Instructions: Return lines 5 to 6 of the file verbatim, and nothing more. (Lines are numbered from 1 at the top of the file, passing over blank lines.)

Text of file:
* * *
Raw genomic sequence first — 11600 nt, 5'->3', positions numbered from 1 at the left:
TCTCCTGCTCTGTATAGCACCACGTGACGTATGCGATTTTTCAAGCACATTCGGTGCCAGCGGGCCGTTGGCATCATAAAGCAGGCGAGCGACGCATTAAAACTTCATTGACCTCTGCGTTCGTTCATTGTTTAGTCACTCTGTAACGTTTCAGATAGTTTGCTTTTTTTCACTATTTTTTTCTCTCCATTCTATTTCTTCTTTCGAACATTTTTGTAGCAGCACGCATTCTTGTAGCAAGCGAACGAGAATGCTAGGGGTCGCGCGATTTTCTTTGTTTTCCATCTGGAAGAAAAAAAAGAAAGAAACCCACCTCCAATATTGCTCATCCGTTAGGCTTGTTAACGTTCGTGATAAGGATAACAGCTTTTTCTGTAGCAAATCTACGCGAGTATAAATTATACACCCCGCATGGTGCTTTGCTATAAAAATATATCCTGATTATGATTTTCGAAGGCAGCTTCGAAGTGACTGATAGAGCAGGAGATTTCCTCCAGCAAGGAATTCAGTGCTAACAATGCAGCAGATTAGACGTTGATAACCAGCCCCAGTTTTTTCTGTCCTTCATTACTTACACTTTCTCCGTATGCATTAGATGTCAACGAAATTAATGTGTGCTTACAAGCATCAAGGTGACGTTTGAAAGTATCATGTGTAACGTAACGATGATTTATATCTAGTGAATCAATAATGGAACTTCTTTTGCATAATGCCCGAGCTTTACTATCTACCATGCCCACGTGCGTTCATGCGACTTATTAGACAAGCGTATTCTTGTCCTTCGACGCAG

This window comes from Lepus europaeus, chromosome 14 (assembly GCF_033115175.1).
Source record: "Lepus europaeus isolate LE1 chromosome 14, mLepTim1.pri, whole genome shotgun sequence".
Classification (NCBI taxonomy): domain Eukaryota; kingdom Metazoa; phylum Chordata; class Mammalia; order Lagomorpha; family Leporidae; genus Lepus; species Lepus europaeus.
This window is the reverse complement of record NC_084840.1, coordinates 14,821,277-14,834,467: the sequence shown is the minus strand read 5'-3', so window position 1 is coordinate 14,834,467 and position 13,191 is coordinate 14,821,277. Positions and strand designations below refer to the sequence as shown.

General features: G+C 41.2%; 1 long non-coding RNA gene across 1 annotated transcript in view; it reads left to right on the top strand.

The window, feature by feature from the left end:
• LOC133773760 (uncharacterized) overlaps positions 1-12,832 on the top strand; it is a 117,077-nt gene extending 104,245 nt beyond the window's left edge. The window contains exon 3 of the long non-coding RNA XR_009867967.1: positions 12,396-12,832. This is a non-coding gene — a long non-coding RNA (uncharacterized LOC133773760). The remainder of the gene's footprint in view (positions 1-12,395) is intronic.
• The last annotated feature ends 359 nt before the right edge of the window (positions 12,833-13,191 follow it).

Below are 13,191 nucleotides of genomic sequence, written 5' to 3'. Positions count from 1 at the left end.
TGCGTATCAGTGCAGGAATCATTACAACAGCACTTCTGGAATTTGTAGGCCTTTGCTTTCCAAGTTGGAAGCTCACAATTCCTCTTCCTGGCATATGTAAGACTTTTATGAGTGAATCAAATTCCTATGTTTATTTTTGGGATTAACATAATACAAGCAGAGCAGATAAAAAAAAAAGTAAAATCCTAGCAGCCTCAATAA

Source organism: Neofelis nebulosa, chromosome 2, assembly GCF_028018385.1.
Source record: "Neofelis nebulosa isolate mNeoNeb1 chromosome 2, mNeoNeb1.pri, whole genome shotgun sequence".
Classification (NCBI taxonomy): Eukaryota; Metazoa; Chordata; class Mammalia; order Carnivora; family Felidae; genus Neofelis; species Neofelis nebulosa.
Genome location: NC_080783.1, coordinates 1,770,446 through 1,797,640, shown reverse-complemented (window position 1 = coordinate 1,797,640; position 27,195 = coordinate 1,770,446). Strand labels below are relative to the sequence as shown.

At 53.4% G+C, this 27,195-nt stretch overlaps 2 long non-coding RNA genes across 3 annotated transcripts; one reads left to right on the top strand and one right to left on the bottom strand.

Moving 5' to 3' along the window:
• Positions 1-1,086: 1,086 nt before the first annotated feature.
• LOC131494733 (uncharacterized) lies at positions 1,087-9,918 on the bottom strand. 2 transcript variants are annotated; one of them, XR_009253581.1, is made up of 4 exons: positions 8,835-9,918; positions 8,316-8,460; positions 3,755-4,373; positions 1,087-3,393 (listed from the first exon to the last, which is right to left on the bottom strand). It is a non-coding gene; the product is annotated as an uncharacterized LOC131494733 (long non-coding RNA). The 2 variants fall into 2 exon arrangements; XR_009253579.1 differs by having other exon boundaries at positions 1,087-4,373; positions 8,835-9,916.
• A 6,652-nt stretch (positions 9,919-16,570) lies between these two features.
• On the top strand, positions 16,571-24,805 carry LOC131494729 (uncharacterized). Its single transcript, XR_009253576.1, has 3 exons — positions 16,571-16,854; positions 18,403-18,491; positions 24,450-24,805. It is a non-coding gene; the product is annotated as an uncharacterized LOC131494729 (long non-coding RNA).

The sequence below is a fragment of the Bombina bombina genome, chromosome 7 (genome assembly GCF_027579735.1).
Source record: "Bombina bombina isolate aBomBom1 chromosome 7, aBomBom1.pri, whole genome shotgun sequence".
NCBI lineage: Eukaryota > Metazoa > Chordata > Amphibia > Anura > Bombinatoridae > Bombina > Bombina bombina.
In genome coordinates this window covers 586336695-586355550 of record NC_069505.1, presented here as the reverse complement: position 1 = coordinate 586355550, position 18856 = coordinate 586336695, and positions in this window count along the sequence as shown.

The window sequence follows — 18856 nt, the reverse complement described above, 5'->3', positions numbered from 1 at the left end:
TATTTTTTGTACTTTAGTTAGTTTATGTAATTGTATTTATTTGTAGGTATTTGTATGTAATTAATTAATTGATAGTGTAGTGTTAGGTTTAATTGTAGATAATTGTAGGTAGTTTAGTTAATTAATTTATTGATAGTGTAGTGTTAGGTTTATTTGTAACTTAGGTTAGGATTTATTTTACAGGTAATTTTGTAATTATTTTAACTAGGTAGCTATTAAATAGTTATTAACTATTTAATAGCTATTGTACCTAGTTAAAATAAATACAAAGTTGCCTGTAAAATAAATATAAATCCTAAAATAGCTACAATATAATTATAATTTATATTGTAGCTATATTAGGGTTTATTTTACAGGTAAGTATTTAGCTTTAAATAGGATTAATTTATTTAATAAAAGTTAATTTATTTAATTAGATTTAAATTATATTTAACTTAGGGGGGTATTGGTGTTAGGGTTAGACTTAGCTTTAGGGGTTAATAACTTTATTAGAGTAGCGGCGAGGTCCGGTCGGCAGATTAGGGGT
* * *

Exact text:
Classification (NCBI taxonomy): domain Eukaryota; kingdom Metazoa; phylum Chordata; class Mammalia; order Lagomorpha; family Leporidae; genus Lepus; species Lepus europaeus.
This window is the reverse complement of record NC_084840.1, coordinates 14,821,277-14,834,467: the sequence shown is the minus strand read 5'-3', so window position 1 is coordinate 14,834,467 and position 13,191 is coordinate 14,821,277. Positions and strand designations below refer to the sequence as shown.